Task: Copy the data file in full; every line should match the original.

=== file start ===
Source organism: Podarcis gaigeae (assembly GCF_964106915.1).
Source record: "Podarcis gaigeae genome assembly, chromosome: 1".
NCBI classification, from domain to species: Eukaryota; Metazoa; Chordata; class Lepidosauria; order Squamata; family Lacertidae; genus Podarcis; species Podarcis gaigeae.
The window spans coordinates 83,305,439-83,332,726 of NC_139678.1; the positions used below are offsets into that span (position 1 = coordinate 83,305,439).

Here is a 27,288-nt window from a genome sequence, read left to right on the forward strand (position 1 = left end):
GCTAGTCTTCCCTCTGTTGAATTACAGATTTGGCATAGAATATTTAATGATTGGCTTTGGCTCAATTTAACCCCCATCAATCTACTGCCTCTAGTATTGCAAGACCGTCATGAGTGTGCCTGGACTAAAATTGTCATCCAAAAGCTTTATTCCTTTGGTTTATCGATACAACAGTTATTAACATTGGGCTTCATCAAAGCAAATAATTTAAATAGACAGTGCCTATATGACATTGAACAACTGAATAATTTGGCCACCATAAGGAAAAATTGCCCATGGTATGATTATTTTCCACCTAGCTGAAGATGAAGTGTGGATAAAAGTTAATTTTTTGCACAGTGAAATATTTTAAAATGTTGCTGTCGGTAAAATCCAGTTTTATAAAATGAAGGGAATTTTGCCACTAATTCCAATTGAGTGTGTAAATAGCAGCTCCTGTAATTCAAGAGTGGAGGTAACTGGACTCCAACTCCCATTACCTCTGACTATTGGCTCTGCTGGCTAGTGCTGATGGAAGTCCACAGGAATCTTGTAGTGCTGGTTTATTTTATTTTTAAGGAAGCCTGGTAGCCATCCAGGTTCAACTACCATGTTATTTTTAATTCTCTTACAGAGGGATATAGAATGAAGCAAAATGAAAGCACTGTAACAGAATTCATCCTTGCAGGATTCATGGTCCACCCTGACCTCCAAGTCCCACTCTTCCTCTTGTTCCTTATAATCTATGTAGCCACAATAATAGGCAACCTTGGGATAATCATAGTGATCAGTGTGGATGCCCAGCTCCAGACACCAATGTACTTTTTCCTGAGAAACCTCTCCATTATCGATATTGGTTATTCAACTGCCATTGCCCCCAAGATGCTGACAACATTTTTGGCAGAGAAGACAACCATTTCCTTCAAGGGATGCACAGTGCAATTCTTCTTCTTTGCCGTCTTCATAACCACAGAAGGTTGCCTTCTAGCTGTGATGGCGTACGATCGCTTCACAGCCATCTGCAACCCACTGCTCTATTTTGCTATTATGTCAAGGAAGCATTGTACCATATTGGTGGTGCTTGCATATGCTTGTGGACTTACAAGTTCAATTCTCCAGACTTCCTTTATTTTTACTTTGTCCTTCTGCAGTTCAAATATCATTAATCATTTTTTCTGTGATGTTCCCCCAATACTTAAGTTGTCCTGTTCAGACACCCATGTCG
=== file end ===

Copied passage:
Source organism: Podarcis gaigeae (assembly GCF_964106915.1).
Source record: "Podarcis gaigeae genome assembly, chromosome: 1".
NCBI classification, from domain to species: Eukaryota; Metazoa; Chordata; class Lepidosauria; order Squamata; family Lacertidae; genus Podarcis; species Podarcis gaigeae.
The window spans coordinates 83,305,439-83,332,726 of NC_139678.1; the positions used below are offsets into that span (position 1 = coordinate 83,305,439).

Here is a 27,288-nt window from a genome sequence, read left to right on the forward strand (position 1 = left end):
GCTAGTCTTCCCTCTGTTGAATTACAGATTTGGCATAGAATATTTAATGATTGGCTTTGGCTCAATTTAACCCCCATCAATCTACTGCCTCTAGTATTGCAAGACCGTCATGAGTGTGCCTGGACTAAAATTGTCATCCAAAAGCTTTATTCCTTTGGTTTATCGATACAACAGTTATTAACATTGGGCTTCATCAAAGCAAATAATTTAAATAGACAGTGCCTATATGACATTGAACAACTGAATAATTTGGCCACCATAAGGAAAAATTGCCCATGGTATGATTATTTTCCACCTAGCTGAAGATGAAGTGTGGATAAAAGTTAATTTTTTGCACAGTGAAATATTTTAAAATGTTGCTGTCGGTAAAATCCAGTTTTATAAAATGAAGGGAATTTTGCCACTAATTCCAATTGAGTGTGTAAATAGCAGCTCCTGTAATTCAAGAGTGGAGGTAACTGGACTCCAACTCCCATTACCTCTGACTATTGGCTCTGCTGGCTAGTGCTGATGGAAGTCCACAGGAATCTTGTAGTGCTGGTTTATTTTATTTTTAAGGAAGCCTGGTAGCCATCCAGGTTCAACTACCATGTTATTTTTAATTCTCTTACAGAGGGATATAGAATGAAGCAAAATGAAAGCACTGTAACAGAATTCATCCTTGCAGGATTCATGGTCCACCCTGACCTCCAAGTCCCACTCTTCCTCTTGTTCCTTATAATCTATGTAGCCACAATAATAGGCAACCTTGGGATAATCATAGTGATCAGTGTGGATGCCCAGCTCCAGACACCAATGTACTTTTTCCTGAGAAACCTCTCCATTATCGATATTGGTTATTCAACTGCCATTGCCCCCAAGATGCTGACAACATTTTTGGCAGAGAAGACAACCATTTCCTTCAAGGGATGCACAGTGCAATTCTTCTTCTTTGCCGTCTTCATAACCACAGAAGGTTGCCTTCTAGCTGTGATGGCGTACGATCGCTTCACAGCCATCTGCAACCCACTGCTCTATTTTGCTATTATGTCAAGGAAGCATTGTACCATATTGGTGGTGCTTGCATATGCTTGTGGACTTACAAGTTCAATTCTCCAGACTTCCTTTATTTTTACTTTGTCCTTCTGCAGTTCAAATATCATTAATCATTTTTTCTGTGATGTTCCCCCAATACTTAAGTTGTCCTGTTCAGACACCCATGTCG